EghtesadOnline: As always, the motion of benchmark indexes tells only some of the story in the stock market. Below the surface, pain is getting hard to bear in some spots.
Consider Tesla Inc., a topic of much recent analyst commentary. The automaker is down 18 percent from its record high in June, just short of a bear market. Nvidia Corp. is sitting on an 11 percent loss since June 8, while International Business Machines Corp. and Symantec Corp. are down at least 16 percent since their 52-week highs, Bloomberg reported.
The average stock in the Nasdaq 100 Index is hovering about 12 percent below its 52-week high, while 15 percent are in bear market declines of 20 percent or more. Depending on luck, many investors are doing a lot worse than the loss implied by the benchmark’s 4.6 percent retreat over the last four weeks.
“Some are saying that the rout will reverse as the earnings season kicks in, but we have to see blowout sales and profit numbers to justify the tech mega-caps at current levels,” said Larry Peruzzi, managing director of international equities at Mischler Financial Group Inc. in Boston. “It was the time for a little bit of of a correction.”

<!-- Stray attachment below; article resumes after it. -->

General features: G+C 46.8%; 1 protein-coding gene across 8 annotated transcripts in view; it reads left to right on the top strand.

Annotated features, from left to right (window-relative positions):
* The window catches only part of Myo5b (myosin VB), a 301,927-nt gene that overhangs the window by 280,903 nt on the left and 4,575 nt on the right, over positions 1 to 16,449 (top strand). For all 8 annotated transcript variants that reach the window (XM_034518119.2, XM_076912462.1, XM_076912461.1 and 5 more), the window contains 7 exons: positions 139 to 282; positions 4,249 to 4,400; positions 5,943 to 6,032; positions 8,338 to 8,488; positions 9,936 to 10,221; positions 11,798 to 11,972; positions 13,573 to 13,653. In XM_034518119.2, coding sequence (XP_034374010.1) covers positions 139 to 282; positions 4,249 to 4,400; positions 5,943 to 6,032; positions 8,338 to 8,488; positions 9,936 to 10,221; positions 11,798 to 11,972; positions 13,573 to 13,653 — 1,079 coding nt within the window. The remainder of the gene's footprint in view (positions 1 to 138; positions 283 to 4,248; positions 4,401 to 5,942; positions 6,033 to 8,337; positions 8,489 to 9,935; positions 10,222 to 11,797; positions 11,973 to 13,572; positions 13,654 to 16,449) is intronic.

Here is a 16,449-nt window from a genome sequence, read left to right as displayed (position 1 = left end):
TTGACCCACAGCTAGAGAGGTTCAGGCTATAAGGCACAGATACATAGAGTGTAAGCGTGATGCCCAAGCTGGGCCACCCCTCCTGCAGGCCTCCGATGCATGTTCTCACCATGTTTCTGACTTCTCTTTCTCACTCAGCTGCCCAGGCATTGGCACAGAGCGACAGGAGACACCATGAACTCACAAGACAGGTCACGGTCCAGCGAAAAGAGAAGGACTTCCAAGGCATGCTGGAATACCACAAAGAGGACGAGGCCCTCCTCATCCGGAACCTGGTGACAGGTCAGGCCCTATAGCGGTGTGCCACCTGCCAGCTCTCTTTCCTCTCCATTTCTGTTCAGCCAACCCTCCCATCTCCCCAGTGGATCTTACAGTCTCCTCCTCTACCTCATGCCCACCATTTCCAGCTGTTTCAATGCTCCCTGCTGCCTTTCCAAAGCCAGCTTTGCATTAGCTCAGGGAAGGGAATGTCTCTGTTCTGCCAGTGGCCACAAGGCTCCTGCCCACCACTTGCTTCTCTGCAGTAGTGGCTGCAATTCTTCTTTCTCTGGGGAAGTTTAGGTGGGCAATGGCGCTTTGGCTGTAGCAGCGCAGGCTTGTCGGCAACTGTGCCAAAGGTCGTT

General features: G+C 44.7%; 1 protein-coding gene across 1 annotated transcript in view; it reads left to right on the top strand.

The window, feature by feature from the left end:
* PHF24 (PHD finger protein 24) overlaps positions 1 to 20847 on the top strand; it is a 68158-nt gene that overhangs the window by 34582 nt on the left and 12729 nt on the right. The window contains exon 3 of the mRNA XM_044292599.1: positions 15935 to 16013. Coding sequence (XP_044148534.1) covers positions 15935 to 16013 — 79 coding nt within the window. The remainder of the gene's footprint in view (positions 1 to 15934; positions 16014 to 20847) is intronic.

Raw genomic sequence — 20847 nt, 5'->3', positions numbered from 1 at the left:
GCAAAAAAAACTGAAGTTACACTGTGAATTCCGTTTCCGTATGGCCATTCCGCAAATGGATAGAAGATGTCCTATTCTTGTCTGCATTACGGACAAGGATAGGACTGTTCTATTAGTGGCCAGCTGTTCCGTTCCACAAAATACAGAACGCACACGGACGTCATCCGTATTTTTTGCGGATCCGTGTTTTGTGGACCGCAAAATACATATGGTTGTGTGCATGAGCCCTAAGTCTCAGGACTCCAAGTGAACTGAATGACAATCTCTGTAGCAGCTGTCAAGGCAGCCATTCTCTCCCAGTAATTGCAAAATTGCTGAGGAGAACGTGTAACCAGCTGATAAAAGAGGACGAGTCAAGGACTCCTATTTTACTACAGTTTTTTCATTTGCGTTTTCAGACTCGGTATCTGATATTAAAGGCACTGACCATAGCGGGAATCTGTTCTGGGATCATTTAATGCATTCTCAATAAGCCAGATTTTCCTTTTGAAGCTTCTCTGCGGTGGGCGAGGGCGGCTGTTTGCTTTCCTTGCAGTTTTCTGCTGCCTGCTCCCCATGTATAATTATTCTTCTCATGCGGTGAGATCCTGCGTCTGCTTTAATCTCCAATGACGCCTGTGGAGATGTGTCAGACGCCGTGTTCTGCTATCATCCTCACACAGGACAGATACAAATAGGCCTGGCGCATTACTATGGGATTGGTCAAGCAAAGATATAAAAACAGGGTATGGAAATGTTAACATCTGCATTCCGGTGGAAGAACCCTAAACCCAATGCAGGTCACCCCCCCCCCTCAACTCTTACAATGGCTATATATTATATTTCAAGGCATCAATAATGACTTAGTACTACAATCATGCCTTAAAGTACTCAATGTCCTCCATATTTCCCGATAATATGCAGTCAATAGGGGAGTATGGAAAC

Things didn’t improve just because the quarter ended. The gauge is down 0.6 percent in July. The index fell as much as 1.2 percent on Thursday and briefly slipped below the May 17 closing level of 5,580.55, which marked the end of a selloff triggered by a series of damaging revelations surrounding Donald Trump’s dealing with Russia and top U.S. intelligence officials. This comes as price swings in the Nasdaq have outpaced the rest of the market, with the spread between volatility in the tech gauge and the S&P 500 holding near the widest since 2008.
Should the Nasdaq 100 break the May 17 low, “then the risk of a quick move down to 5,400 looks real enough,” said Michael Shaoul, chairman and CEO at Marketfield Asset Management LLC in New York. “Even though this would only take the index back to its level toward the end of April it would still have commentators rushing to employ the term ‘correction.”’